Shot at Dawn

Your life for the collective

Description

Image

Image

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To serve

On my seventeenth birthday there

was a letter waiting for me on the table.

The letter was a strange kind of

present coming from the big world.

It caused mixed emotions. It made

me proud to be almost an adult, to

be taken seriously by the real world:

not halfheartedly like my parents and

school did, who mainly kept seeing

me as a child. I was now considered

equal and thus a full citizen. Someone

to wait for, someone who was going to

mean something for society. Someone

needed. But there was another feeling

that emerged. Though it seemed

honourable, was that really the case?

An invisible power enclosed me. I felt

blocked. Something was decided for

me without my opinion being asked.

Again adults determined my life: what

to do and what to think. But I was

convinced I would do it differently, I

would change the world!

The letter of the Dutch army was answered:

I wanted to refuse military

service. That was possible. Our open,

democratic and peaceful society allowed

this. There was a time this was

impossible. During WW1 unwilling

soldiers were executed when the army

command saw this fit.

In the name of the city of Poperinge

and non-porfit organisation Kunst, Jan

Moeyaert asked me to create a work

on this theme. A very honourable assignment

that perfectly lies in the line

of my work as an artist, in which I try

to fathom how we as a society deal with

conflicts and how we portray these conflicts

on television or on the internet

and how we capture them in monument

to commemorate.

I would like to share with you the associative

process I went through while

creating the sculpture. The starting point

of the work is the WW1 monument on

the market place of Poperinge. It is a

typical monument, like there are many

in Belgium and in the rest of the world.

A soldier on a pedestal. Heroically he

raises his arm in the air. He has won.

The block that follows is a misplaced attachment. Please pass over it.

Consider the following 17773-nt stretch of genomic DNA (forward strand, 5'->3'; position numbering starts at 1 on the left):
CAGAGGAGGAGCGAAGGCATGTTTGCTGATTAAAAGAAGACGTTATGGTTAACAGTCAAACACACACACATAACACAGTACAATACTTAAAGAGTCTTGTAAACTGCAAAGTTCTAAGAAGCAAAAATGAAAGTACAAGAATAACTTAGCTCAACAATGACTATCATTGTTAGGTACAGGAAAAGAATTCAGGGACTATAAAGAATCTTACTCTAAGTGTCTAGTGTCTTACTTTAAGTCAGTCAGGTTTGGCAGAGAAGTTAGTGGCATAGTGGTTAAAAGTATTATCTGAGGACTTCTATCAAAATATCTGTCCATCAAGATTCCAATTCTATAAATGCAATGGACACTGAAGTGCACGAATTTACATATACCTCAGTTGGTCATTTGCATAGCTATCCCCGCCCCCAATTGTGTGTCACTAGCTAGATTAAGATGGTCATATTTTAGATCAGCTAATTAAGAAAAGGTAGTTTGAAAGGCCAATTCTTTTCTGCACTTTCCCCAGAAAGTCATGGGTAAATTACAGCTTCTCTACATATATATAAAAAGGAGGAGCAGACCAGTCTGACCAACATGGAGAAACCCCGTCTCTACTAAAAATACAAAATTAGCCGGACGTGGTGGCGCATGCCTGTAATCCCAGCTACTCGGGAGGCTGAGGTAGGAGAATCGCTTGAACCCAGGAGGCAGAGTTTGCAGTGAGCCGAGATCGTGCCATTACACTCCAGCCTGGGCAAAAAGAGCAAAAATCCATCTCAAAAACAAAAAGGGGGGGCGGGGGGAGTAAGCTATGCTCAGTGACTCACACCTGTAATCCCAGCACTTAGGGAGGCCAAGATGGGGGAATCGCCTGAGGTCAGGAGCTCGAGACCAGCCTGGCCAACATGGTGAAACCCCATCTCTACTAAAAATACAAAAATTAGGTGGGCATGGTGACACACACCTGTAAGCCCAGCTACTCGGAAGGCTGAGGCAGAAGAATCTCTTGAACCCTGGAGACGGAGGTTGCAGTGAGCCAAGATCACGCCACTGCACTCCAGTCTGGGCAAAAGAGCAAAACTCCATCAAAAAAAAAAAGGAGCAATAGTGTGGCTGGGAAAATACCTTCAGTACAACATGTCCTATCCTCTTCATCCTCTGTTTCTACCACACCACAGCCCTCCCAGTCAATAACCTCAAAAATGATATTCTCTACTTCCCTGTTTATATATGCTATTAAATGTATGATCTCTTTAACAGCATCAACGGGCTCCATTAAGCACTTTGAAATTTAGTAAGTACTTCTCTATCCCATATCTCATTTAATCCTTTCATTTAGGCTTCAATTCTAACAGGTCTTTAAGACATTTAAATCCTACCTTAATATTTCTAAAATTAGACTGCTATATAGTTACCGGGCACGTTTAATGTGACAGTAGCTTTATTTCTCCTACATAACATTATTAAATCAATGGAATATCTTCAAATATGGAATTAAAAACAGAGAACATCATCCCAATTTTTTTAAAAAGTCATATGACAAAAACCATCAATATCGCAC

With one glance you can see who was the

winner and who lost, who was the enemy,

who was a coward and who a hero. The

pedestal of the monument is large, heavy,

strong: not made to wobble or tilt. The

monument has defended itself all this

time. You can see this on its outside.

Despite the danger of moss, bird droppings,

erosion by the sun, rain and frost

the monument is still standing strong

and shiny in its position, as to ward of

any doubt about heroism. It is rigid, immobile,

not capable of changing its mind.

In my imigination I carefully tilt the

monument. It is now lying on its back.

The bottom of the pedestal has become a

gigantic black hole. In the first part

a little light shines thourgh, but the

further I look inside the pedestal, the

darker it gets. I can just about see the

starting point of the soldier, the soles

of his shoes, his legs. And then it gets

really dark. Do I see his chest, his

neck? Can I look inside his head?

The darkness is impenetrable.

The pedestal lying down looks like a

funnel. Through the funnel the present

slinks in: it brings some clarity to that

darkness. Or is the funnel a horn through

which the past tries to shout out something

at us? An oracle? Do we here the

enthusiasm of the first weeks of the war,

the homesickness, the pride, the doubt,

the bloodlust, the rattle of death, the

cries of victory? Or do we mainly hear a

rustle? The rustle of our own blood?

 

Anno Dijkstra